Sex-specific shifts in morphology and colour pattern polymorphism during range expansion of an invasive lizard

Kimberly A. Miller, Andressa Duran, Jane Melville, Michael B. Thompson, David G. Chapple

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14 Citations (Scopus)


Aim: Human-assisted range expansion of animals to new environments can lead to phenotypic shifts over ecological time-scales. We investigated whether phenotypic changes are sex-specific using an invasive lizard (Lampropholis delicata). 

Location: Pacific region (Hawaiian Islands, Lord Howe Island, New Zealand, eastern Australia). 

Methods: Using our knowledge of the introduction history of L. delicata, we examined museum specimens of individuals collected across the native and introduced range to determine whether shifts in morphology or colour pattern polymorphism had occurred during its range expansion, and if so, whether they differed between the sexes. 

Results: Sexual dimorphism in both size and shape was documented within the native range of the delicate skink. However, during range expansion, phenotypic shifts were observed in shape, but not size. In two of the three invasive populations, these phenotypic shifts were sex-specific. In the Hawaiian Islands, changes in shape were driven by males, whereas in New Zealand it was due to shifts in females. Similarly, changes in the frequency of a colour pattern polymorphism, a mid-lateral stripe shown to have sex-specific impacts on fitness (positive in females, negative in males), occurred following colonization of the Hawaiian Islands and Lord Howe Island. In Hawaii, the incidence of the polymorphism increased over time in females, and decreased in males.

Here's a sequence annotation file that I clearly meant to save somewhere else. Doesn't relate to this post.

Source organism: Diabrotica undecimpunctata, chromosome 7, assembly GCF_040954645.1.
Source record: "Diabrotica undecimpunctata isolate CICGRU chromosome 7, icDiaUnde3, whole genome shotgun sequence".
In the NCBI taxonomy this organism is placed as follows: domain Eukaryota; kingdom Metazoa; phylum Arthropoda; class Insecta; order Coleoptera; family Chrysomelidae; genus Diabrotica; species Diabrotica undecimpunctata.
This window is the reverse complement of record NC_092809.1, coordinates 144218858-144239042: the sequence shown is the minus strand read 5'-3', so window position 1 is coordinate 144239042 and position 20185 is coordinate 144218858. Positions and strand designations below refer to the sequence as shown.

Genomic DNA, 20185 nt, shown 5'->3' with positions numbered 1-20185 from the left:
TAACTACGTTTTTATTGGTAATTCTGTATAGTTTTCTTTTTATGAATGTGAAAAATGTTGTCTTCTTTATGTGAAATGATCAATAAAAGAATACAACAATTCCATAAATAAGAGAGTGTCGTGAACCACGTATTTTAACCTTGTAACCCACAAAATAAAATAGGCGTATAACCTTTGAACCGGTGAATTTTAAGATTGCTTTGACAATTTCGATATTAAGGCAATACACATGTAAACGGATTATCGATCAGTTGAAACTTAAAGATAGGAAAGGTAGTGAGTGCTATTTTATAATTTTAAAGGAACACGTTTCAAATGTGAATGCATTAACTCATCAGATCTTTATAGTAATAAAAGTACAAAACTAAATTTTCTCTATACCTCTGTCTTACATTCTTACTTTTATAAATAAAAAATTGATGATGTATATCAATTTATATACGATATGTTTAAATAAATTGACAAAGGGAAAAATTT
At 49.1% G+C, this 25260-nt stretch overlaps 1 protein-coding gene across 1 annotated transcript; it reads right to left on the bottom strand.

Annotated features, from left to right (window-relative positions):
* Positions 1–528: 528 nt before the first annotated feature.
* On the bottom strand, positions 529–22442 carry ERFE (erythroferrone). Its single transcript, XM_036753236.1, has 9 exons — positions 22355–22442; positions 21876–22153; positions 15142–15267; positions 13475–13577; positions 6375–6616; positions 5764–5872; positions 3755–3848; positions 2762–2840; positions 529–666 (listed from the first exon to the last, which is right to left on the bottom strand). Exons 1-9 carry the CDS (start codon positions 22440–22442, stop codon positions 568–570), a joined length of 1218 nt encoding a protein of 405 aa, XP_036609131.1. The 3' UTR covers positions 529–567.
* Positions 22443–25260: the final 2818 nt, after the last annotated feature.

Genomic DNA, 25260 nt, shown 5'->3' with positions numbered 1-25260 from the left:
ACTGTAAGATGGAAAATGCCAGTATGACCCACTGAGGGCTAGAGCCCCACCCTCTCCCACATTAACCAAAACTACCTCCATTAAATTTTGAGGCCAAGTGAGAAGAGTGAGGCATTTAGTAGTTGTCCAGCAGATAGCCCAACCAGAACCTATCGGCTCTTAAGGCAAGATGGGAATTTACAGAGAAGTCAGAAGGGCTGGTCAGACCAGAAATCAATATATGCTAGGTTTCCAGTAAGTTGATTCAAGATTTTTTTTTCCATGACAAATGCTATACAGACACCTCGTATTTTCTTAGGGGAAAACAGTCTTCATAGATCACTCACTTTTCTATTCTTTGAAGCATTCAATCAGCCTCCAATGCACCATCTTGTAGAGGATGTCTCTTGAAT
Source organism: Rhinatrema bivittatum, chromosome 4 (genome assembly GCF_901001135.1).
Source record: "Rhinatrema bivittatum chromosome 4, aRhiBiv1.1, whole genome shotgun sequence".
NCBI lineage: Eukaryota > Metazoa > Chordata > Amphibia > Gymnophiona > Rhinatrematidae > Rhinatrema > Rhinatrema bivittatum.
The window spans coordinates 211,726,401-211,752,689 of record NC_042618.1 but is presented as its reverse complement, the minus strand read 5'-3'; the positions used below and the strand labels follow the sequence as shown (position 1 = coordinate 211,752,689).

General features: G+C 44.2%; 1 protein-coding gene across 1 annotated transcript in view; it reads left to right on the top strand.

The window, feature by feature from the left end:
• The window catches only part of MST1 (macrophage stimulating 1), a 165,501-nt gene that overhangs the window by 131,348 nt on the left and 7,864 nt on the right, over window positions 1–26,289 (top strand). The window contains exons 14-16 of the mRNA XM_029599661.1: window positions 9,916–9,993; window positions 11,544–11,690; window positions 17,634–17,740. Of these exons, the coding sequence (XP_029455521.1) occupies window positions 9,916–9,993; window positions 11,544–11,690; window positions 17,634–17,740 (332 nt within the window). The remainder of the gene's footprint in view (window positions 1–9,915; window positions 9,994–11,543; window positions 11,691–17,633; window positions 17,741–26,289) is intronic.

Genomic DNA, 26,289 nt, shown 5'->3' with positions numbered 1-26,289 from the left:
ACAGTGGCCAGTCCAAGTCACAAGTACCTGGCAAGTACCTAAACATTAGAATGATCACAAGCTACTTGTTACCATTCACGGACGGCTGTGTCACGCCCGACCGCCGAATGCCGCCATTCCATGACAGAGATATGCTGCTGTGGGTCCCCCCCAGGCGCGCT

Main conclusions: Phenotypic shifts during the range expansion of invasive species may be sex-specific, and are potentially related to the degree of realized niche shift that has occurred between the source and introduced range.

Original languageEnglish
Pages (from-to)2778-2788
Number of pages11
JournalJournal of Biogeography
Issue number12
Publication statusPublished - 1 Dec 2017


  • colour pattern polymorphism
  • genetic admixture
  • Hawaiian Islands
  • invasive species
  • Lampropholis delicata
  • Lord Howe Island
  • morphology
  • New Zealand
  • rapid evolution
  • sexual dimorphism

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